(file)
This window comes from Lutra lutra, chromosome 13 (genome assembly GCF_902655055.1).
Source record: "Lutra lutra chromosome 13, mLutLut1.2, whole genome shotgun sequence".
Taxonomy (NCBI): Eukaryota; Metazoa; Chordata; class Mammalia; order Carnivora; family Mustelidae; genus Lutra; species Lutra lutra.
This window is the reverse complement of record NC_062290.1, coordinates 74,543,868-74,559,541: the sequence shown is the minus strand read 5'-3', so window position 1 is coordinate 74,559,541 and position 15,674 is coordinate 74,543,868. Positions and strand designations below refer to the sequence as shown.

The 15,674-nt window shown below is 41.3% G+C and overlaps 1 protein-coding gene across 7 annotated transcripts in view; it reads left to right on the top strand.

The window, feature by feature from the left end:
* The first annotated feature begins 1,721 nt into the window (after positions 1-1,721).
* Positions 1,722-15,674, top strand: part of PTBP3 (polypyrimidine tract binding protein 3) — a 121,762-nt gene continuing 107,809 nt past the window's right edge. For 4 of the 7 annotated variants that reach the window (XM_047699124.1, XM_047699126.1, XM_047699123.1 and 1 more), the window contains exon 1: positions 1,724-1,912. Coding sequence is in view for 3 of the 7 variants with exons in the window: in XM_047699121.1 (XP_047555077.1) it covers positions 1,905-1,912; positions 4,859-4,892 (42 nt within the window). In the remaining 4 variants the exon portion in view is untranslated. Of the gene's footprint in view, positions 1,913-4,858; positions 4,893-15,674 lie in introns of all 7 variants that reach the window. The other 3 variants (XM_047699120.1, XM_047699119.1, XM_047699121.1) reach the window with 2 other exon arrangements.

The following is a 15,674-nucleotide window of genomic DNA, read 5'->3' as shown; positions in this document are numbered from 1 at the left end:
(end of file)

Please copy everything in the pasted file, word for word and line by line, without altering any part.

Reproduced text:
This window comes from Lutra lutra, chromosome 13 (genome assembly GCF_902655055.1).
Source record: "Lutra lutra chromosome 13, mLutLut1.2, whole genome shotgun sequence".
Taxonomy (NCBI): Eukaryota; Metazoa; Chordata; class Mammalia; order Carnivora; family Mustelidae; genus Lutra; species Lutra lutra.
This window is the reverse complement of record NC_062290.1, coordinates 74,543,868-74,559,541: the sequence shown is the minus strand read 5'-3', so window position 1 is coordinate 74,559,541 and position 15,674 is coordinate 74,543,868. Positions and strand designations below refer to the sequence as shown.

The 15,674-nt window shown below is 41.3% G+C and overlaps 1 protein-coding gene across 7 annotated transcripts in view; it reads left to right on the top strand.

The window, feature by feature from the left end:
* The first annotated feature begins 1,721 nt into the window (after positions 1-1,721).
* Positions 1,722-15,674, top strand: part of PTBP3 (polypyrimidine tract binding protein 3) — a 121,762-nt gene continuing 107,809 nt past the window's right edge. For 4 of the 7 annotated variants that reach the window (XM_047699124.1, XM_047699126.1, XM_047699123.1 and 1 more), the window contains exon 1: positions 1,724-1,912. Coding sequence is in view for 3 of the 7 variants with exons in the window: in XM_047699121.1 (XP_047555077.1) it covers positions 1,905-1,912; positions 4,859-4,892 (42 nt within the window). In the remaining 4 variants the exon portion in view is untranslated. Of the gene's footprint in view, positions 1,913-4,858; positions 4,893-15,674 lie in introns of all 7 variants that reach the window. The other 3 variants (XM_047699120.1, XM_047699119.1, XM_047699121.1) reach the window with 2 other exon arrangements.

The following is a 15,674-nucleotide window of genomic DNA, read 5'->3' as shown; positions in this document are numbered from 1 at the left end: